In his new book about Kid A, rock critic Steven Hyden delves into the ways in which the internet “fostered the widespread communication breakdown that Kid A signalled”. In other words, the album was experienced largely online, dissected first by fans in message boards and then by online reviews like the infamously overwritten 10.0 Pitchfork piece that helped popularize the site. But, to return to Ezell’s point, when part of what defines the album goes beyond the music, how much of that enthusiasm is actually about it?

Here’s the thing: all of that discourse was as alien to me going into Kid A as those jittery sounds were to most fans. Knowing little about the history of the band, I was simply looking for more music to enjoy from the band – and as soon as that arpeggio on ‘Everything In its Right Place’ trickled in, I was mesmerized. I can’t weigh in on whether those first five notes were the sound of Radiohead welcoming you to the new millennium or whatever, but I will say they made everything that followed on the album sound a lot more welcoming. ‘Everything In Its Right Place’, to me, felt less like a radical departure than a natural continuation of what I already loved about the band’s music, but presented in an entirely different yet fascinating package. Everything truly felt in its right place, but I couldn’t exactly pinpoint why. Like Thom Yorke, though, I felt “just as emotional about it as I’d ever felt about guitar music.”

It’s not like no one had done this before; Yorke’s inspirations, from krautrock to ambient music, were clear, and Radiohead were far from the first rock band to embrace left-field electronics. But if there’s a reason it worked for them better than it had for others, it was because some essence of the band didn’t just remain but was also amplified as a result of that experimentation. Besides, what the band was doing simply wasn’t that far off from what was already familiar to most people. The minimalist composer Steve Reich, who reinterpreted the track for his 2014 album Radio Rewrite, explained it like this: “Well, it’s three-chord rock but it’s not, it’s very unusual. It was originally in F minor, and it never comes down to the one chord, the F minor chord is never stated. So there’s never a tonic, there’s never a cadence in the normal sense, whereas in most pop tunes it will appear, even if it’s only in passing.”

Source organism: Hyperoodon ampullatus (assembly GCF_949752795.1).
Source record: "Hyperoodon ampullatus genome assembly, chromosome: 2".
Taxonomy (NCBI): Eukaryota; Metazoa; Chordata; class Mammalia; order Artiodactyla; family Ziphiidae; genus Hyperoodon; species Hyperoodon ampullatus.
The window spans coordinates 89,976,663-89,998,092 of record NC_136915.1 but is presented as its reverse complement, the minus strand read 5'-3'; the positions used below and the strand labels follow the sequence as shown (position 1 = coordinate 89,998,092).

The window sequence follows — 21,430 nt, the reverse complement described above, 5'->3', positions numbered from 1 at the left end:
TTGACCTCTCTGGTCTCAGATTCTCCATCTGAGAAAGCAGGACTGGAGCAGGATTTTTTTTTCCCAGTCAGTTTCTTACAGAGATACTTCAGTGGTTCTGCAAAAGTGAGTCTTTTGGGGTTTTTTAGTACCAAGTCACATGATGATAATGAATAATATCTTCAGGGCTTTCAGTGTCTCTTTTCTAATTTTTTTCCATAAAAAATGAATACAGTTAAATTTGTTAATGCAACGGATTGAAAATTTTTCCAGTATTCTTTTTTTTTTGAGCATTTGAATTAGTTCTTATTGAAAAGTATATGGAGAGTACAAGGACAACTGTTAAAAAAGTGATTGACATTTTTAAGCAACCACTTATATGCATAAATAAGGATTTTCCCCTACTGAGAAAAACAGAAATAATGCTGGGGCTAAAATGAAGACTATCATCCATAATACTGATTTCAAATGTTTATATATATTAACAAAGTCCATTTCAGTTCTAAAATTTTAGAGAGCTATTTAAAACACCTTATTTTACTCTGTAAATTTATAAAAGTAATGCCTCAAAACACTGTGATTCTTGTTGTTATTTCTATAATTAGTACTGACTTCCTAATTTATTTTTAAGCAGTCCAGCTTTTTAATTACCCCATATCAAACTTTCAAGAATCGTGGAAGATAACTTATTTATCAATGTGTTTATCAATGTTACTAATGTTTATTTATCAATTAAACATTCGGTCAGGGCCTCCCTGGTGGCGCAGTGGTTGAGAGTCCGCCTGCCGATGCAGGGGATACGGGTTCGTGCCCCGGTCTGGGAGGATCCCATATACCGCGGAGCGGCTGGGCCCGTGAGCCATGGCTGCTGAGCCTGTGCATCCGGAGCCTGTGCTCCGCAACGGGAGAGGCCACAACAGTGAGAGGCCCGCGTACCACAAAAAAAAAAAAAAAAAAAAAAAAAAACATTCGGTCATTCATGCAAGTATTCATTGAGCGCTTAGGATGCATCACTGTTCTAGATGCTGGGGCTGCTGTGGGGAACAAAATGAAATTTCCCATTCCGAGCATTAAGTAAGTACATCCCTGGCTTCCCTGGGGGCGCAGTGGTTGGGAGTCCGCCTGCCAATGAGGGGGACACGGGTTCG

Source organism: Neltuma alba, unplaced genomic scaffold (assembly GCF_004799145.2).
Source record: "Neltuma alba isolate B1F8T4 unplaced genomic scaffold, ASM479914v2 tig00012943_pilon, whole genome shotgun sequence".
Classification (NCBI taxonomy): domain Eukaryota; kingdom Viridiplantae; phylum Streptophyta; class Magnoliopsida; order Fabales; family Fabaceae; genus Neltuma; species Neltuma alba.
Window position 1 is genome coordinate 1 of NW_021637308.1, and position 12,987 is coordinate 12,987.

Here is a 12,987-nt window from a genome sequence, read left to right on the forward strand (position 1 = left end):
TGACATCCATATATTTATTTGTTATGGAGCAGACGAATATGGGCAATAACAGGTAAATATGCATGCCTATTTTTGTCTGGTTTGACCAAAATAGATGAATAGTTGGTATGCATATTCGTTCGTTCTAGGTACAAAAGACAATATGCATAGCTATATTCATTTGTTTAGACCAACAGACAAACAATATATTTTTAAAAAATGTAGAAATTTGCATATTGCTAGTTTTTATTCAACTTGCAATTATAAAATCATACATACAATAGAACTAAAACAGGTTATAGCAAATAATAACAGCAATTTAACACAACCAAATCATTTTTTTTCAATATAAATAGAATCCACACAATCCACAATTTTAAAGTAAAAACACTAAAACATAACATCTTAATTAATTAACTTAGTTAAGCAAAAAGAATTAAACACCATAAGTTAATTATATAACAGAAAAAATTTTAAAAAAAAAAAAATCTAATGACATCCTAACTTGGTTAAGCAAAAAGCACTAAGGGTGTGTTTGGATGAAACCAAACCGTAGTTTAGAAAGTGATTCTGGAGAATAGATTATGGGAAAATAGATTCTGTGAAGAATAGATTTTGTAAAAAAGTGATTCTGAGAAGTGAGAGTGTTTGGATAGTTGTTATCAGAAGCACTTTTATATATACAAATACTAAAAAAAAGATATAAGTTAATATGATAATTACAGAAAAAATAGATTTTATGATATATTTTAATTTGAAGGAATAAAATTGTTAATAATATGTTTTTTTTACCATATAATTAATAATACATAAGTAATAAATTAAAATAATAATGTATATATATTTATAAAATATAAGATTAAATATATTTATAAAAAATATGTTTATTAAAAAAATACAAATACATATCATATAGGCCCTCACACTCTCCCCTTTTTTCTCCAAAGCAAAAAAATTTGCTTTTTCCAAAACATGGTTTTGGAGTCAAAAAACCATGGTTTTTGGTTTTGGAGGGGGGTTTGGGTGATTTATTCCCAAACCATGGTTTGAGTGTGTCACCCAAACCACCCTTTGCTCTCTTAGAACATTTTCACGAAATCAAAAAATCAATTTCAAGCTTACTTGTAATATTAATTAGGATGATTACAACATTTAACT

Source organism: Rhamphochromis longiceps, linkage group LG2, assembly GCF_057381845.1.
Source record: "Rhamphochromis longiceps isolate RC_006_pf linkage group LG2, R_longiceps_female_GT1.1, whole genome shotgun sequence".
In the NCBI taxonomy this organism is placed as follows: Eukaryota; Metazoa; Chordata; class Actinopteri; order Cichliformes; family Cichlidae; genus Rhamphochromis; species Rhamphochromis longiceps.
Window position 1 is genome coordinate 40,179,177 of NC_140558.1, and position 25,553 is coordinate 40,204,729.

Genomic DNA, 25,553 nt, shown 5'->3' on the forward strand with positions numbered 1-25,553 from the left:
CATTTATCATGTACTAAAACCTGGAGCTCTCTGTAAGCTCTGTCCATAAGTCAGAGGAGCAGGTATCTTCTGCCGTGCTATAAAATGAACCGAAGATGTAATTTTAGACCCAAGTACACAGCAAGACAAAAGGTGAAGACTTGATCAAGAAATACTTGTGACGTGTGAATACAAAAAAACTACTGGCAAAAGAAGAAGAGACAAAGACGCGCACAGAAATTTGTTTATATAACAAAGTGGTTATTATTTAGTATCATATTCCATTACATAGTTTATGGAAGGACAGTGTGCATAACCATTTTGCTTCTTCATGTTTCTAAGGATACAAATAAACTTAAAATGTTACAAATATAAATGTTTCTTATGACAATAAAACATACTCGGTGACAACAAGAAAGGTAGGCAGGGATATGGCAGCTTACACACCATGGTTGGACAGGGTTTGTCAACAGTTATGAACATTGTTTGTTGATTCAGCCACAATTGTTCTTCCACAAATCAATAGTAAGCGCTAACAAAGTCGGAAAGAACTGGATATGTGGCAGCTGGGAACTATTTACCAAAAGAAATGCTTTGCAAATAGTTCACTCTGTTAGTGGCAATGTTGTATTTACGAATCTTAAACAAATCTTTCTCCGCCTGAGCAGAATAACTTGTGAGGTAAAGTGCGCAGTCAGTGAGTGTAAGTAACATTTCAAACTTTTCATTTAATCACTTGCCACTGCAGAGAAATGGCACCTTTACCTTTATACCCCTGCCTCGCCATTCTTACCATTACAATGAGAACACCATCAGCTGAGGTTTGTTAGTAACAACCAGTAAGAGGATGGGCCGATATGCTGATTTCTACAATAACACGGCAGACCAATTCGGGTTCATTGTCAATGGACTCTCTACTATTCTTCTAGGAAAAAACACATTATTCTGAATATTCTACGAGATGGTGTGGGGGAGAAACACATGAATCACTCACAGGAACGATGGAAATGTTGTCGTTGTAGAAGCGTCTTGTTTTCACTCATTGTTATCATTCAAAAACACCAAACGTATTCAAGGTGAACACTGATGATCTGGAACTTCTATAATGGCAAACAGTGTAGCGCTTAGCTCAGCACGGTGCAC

At the risk of sounding pretentious, something about Reich’s observation made me think of the concept of the uncanny valley – the structures almost resemble pop, but they’re not. There’s certainly something uncanny about the track as a whole, from its dreamlike, haunting qualities to the way Yorke’s voice oscillates between being robotic and profoundly human. Ten years ago, Timothy Gabriele wrote an article entitled ‘The Degeneration of the Voice in Radiohead’s ‘Kid A’’ about how the manipulation of Yorke’s voice was a means through which he could dissociate from the mythology surrounding his image, as well as the middle-class miserablism it had come to represent. “I couldn’t stand the sound of me,” he told The Wire in 2001. It could also be, Gabriele argued, a reflection of the loss of self that occurs in late capitalism; like Yorke, people had lost control of their own voice, disembodied from their own narrative and place in society.